The subjects of corporate personhood, corporate purpose, and fiduciary duties are all central to corporate law discourse. But what is the relationship of each of these to the others? This chapter describes how corporate personhood, corporate purpose, and fiduciary duties are vitally and coherently connected. While longstanding debates about the theoretical nature of corporateness likely will continue, corporations are meaningful socio-legal entities separate and distinct from those persons associated with them. With respect to corporate purpose, the objective or “mission” of a business company is to provide goods or services in a particular manner, goals that may in part be non-monetary in nature and that are not necessarily the ultimate aims or motives of all individuals choosing to associate with a corporation. Moreover, corporate law generally is agnostic and broadly permissive as to a company’s goals, and shareholder well-being is better understood as an outcome of corporate success, not necessarily the very point of business enterprise. Taking these considerations together, corporations as distinct entities can and do have purposes separate and apart from those of its shareholders and other constituencies who choose, so to speak, to submit voluntarily to the jurisdiction of the corporation. This is an important characteristic of a burgeoning institutional pluralism not just in the business sector, but in modern society more generally, as different organizations pursue, to varying degrees, different entity-specific objectives. Part 3 introduces fiduciary duties into this picture, arguing that corporate boards of directors collectively have the statutory governance responsibility, and corporate directors individually have the fiduciary duty, to act in the best interests of the corporate entity, which is to say, to act to advance the purposes of the corporation, whatever they might be. Thus, stated most strongly, the directorial fiduciary duty of loyalty is to act in the best interests of the corporation (a distinct person) by affirmatively advancing the articulated corporate purpose(s). But to fully explain the policy of strong judicial deference to director prerogative and discretion in charting corporate direction, and the empirical reality that remedial relief is rare even in the face of director failure to fulfill duty – that is, failure to devotedly advance corporate purpose – a weaker version of loyalty is judicially demanded, i.e., nonbetrayal of the corporation’s institutional interests and purpose, not their fully faithful attainment. In this way, corporate law discourse can express a strong coherent demand that directors loyally serve the private corporation’s distinctive purposes even as public courts, institutionally, can only enforce a weaker demand that directors not betray those interests.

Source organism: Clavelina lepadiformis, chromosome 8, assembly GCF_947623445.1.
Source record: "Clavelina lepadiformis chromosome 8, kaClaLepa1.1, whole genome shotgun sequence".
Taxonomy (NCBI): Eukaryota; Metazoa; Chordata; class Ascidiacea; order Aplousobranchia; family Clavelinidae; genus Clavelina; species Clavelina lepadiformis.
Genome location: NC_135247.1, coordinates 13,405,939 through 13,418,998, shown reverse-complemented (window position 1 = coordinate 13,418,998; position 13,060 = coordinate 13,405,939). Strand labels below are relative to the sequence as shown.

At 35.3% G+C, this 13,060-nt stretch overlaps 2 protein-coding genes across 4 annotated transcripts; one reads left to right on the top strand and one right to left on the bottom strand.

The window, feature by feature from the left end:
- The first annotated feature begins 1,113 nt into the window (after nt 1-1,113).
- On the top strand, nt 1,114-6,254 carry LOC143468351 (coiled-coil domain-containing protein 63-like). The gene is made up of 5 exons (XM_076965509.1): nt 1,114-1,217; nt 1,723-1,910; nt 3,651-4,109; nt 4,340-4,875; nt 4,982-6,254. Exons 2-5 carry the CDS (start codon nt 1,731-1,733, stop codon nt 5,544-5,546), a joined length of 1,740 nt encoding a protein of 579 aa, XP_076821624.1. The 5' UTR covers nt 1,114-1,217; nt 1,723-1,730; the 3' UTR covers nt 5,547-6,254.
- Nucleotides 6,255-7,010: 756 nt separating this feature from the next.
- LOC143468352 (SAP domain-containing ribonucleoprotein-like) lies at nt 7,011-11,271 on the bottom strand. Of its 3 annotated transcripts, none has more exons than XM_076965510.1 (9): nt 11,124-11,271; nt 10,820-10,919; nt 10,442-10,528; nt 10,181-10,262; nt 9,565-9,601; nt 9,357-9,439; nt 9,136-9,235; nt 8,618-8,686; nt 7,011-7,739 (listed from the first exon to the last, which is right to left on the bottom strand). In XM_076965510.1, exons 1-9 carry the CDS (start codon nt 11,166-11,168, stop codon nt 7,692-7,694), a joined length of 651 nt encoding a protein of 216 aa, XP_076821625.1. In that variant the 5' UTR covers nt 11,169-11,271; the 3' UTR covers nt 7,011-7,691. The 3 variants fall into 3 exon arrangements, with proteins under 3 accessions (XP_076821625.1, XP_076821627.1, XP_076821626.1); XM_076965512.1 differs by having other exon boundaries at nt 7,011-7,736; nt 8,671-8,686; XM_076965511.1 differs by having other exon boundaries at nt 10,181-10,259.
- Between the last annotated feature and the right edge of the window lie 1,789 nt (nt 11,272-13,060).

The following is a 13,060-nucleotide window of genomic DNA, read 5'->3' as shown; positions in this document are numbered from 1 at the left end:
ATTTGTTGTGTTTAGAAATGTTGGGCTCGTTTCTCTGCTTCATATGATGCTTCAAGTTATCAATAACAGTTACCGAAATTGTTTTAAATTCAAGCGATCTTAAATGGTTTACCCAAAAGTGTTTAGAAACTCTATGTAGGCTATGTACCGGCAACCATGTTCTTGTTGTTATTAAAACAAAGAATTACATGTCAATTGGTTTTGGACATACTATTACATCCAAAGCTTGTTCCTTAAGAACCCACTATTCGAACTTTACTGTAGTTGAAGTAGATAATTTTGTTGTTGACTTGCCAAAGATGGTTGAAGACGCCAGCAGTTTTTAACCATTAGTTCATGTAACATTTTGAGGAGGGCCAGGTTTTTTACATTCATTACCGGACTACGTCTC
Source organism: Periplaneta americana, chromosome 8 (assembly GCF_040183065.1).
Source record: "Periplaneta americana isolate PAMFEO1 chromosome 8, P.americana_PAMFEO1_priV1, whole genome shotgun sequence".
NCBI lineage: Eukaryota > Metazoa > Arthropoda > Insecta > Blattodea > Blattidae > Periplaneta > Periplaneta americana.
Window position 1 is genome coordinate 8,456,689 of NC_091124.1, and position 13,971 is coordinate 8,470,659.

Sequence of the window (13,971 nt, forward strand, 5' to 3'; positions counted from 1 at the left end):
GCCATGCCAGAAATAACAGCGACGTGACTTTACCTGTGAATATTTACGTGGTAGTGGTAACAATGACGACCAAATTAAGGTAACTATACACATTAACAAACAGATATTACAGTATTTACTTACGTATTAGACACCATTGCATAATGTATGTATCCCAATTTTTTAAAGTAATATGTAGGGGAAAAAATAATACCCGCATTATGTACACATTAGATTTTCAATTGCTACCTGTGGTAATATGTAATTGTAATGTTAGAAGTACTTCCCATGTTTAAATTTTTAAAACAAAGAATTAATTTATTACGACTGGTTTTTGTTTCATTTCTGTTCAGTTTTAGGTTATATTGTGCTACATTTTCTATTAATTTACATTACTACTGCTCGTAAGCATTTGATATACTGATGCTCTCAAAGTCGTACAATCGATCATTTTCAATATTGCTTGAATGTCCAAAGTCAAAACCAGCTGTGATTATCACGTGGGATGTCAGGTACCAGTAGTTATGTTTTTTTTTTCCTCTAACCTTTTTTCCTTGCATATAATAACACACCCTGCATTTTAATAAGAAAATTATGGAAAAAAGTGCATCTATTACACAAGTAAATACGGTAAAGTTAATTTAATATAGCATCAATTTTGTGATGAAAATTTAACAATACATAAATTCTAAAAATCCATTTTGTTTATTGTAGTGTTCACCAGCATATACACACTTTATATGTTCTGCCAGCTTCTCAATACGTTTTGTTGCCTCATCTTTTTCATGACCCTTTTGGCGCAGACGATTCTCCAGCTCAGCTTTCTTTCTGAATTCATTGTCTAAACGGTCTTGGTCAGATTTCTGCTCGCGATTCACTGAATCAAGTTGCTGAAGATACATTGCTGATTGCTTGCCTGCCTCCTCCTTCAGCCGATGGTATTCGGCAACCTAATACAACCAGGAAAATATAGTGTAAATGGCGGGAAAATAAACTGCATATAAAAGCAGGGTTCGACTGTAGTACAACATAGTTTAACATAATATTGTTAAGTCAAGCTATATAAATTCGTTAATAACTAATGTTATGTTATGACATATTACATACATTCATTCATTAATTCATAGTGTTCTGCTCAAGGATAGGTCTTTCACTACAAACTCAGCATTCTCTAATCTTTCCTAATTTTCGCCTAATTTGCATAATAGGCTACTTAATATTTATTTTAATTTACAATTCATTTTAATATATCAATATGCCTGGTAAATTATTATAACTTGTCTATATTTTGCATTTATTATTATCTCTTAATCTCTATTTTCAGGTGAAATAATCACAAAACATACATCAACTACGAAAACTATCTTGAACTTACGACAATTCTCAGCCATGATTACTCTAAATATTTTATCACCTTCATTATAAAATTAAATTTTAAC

Lyman P.Q. Johnson
The chapter examines the variety of approaches taken on investor protection since 1940 and argues that making efforts on many fronts is the best—and probably the only politically viable—regulatory strategy. Specifically, it considers board-centered, investor-centered, SEC-centered, and market-centered solutions. Though it is found that all are flawed by themselves, and that each could be improved, the medley of their combined effect may be the best protection for investors.